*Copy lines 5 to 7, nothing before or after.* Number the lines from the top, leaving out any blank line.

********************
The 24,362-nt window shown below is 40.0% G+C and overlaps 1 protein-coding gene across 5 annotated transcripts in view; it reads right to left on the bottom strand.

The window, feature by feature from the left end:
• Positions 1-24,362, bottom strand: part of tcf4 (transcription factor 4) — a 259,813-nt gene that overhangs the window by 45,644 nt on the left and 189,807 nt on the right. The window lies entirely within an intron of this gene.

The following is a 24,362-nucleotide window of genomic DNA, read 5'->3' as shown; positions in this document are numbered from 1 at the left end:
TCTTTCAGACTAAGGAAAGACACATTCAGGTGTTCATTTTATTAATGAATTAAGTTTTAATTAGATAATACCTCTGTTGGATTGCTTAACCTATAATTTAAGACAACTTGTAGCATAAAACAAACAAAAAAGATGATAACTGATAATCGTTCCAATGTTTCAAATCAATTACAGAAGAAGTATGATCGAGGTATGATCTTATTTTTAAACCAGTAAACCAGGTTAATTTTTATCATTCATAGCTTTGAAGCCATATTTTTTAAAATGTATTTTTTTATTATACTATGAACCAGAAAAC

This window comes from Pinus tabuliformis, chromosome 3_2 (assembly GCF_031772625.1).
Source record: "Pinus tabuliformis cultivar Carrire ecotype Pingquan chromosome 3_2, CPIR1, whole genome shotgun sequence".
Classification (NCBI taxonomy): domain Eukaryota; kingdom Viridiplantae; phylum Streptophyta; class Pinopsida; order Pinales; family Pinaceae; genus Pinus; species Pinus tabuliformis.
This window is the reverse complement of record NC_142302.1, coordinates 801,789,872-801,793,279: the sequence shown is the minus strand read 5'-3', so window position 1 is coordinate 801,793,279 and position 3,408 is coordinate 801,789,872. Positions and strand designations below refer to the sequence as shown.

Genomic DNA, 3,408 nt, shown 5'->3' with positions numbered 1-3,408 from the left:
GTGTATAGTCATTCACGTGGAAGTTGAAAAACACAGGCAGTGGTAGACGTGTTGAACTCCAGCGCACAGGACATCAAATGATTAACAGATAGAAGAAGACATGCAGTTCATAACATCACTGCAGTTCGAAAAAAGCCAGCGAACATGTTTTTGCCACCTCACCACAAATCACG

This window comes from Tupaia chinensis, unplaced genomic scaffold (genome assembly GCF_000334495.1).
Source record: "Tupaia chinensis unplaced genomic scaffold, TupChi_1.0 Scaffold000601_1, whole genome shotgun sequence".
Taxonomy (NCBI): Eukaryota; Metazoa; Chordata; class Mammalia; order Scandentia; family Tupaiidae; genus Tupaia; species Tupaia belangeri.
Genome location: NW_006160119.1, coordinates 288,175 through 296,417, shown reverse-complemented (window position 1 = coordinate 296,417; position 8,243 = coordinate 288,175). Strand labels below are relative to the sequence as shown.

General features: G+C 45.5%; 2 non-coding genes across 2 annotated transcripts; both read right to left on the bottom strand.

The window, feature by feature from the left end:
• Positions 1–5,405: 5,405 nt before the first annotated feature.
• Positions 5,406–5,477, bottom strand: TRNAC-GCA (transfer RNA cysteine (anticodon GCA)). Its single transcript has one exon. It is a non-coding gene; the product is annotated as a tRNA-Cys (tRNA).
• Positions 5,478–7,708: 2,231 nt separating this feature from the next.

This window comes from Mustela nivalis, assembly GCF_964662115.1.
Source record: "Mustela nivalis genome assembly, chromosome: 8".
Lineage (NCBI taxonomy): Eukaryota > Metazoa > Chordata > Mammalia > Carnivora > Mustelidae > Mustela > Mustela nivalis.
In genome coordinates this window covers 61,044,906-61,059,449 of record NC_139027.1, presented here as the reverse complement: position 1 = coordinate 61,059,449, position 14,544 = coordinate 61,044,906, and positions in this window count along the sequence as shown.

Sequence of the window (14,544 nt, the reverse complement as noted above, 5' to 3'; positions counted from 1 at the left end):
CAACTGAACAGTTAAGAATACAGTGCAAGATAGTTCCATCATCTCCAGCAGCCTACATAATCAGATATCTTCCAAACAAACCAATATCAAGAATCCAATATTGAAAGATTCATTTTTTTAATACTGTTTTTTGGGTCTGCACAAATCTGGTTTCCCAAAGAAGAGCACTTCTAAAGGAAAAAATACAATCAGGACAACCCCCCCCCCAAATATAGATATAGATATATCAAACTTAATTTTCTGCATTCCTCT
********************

TCTTTCAGACTAAGGAAAGACACATTCAGGTGTTCATTTTATTAATGAATTAAGTTTTAATTAGATAATACCTCTGTTGGATTGCTTAACCTATAATTTAAGACAACTTGTAGCATAAAACAAACAAAAAAGATGATAACTGATAATCGTTCCAATGTTTCAAATCAATTACAGAAGAAGTATGATCGAGGTATGATCTTATTTTTAAACCAGTAAACCAGGTTAATTTTTATCATTCATAGCTTTGAAGCCATATTTTTTAAAATGTATTTTTTTATTATACTATGAACCAGAAAAC

This window comes from Pinus tabuliformis, chromosome 3_2 (assembly GCF_031772625.1).
Source record: "Pinus tabuliformis cultivar Carrire ecotype Pingquan chromosome 3_2, CPIR1, whole genome shotgun sequence".